Risking serious brain damage, I endeavoured to read the Court of Appeal’s findings in the case of Leung Kwok-Hung, alias “Long Hair” and the Secretary for Justice, alias one of the Chinese Communist Party’s local poodles.

Frankly, I do not recommend this, unless you are having serious difficulty in getting to sleep. Most of it is dauntingly technical. One finds one’s attention wandering.

Leung Kwok-hung and his supporters chant slogans before the judgment is handed down. Photo: Holmes Chan/HKFP.

Mr Leung was one of the six legislators disqualified for irregularities in their taking of the oath of office required of legislators in our system, following an “interpretation” by the National People’s Congress Standing Committee which added detailed requirements to the procedure stipulated in the Oaths and Declarations Ordinance.

Most of the judgement is devoted, if I have understood it correctly, to the question whether the “interpretation” added to the law or merely clarified it, and whether in any case, this made any difference.

These points are discussed at great length with detailed reference to past decisions of various courts. This, I fear, leaves the lay reader with the impression that Hong Kong judges could have saved us all a lot of trouble if they had wheeled out some years ago something along the lines of James I’s observation that “Kings are not only God’s lieutenants upon earth, and sit upon God’s throne, but even by God himself they are called gods.”

With, of course, the National People’s Congress inserted in the place of the King.

It is a characteristic of legal arguments that people are allowed to try different approaches, not necessarily compatible with each other, in the hope that one of them will be acceptable to the court. There is a danger that in rejecting a variety of different arguments the court will appear to be guided more by the desire to achieve a particular result than the merits of the points put forward.

No doubt the appearance is misleading. I was dismayed to discover, however, that in the closing, less technical stages, the court seemed to have flatly contradicted itself.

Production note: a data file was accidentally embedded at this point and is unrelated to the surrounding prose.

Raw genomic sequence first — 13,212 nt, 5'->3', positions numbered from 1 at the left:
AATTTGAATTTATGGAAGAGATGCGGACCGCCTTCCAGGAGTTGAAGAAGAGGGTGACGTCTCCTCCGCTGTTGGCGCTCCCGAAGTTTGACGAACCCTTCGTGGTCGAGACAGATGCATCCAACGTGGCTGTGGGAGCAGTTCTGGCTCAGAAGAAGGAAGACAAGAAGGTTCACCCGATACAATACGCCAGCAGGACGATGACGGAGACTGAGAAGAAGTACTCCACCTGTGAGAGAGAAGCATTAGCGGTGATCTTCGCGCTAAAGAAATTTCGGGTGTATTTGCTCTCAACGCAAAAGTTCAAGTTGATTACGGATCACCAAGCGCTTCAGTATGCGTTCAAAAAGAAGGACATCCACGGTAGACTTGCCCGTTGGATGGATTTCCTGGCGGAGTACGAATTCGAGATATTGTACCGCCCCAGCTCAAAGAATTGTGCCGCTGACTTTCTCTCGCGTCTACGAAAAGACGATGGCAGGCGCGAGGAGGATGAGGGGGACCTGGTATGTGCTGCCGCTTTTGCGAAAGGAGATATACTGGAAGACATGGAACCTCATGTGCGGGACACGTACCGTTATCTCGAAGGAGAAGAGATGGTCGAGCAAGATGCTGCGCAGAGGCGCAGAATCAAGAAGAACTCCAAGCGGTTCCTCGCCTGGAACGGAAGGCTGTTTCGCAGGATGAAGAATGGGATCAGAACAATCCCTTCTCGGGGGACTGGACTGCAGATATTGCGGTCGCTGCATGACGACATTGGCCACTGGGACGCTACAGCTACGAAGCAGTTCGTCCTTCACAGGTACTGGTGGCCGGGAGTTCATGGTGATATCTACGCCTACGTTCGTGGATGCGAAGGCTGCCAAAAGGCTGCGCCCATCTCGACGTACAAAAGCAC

Consider this paragraph:

Neither the Clerk nor the President of the Legco has any discretionary power to determine whether a legislator-elect has declined or neglected to take the Legco Oath under section 21 of ODO… they are oath administrators. And it is for the courts, and the courts alone, to determine if the constitutional requirements under BL104 and the legal requirements under the ODO have been satisfied.

File photo: Holmes Chan/HKFP.

Now, this is a puzzle. The clerk or the president has in the past refused to accept particular oaths as valid. Under the old dispensation, this led to the legislator concerned being required to take the oath again. And later on in the judgement, the clerk’s discretion has magically reappeared:

As pointed out by Mr Yu, the Clerk did not provide any reasons why he considered the appellant’s Oath taking was valid.  It is thus not clear why he so decided.  In the circumstances, his decision is of little weight to the Judge.  Since the whole episode of how the appellant purported to take the Legco Oath was recorded by transcript and videotape, the Judge was in as good a position as the Clerk to view and assess the appellant’s conduct.

This paragraph is meaningless unless the Clerk had some right to reject oaths he was not happy with. If he made a “decision” then there must have been the possibility of rejection. I do not blame the clerk for not giving a reason and it seems odd to expect it. A reason must be given for rejecting the oath. Accepting it is the default option. Nobody complained at the time.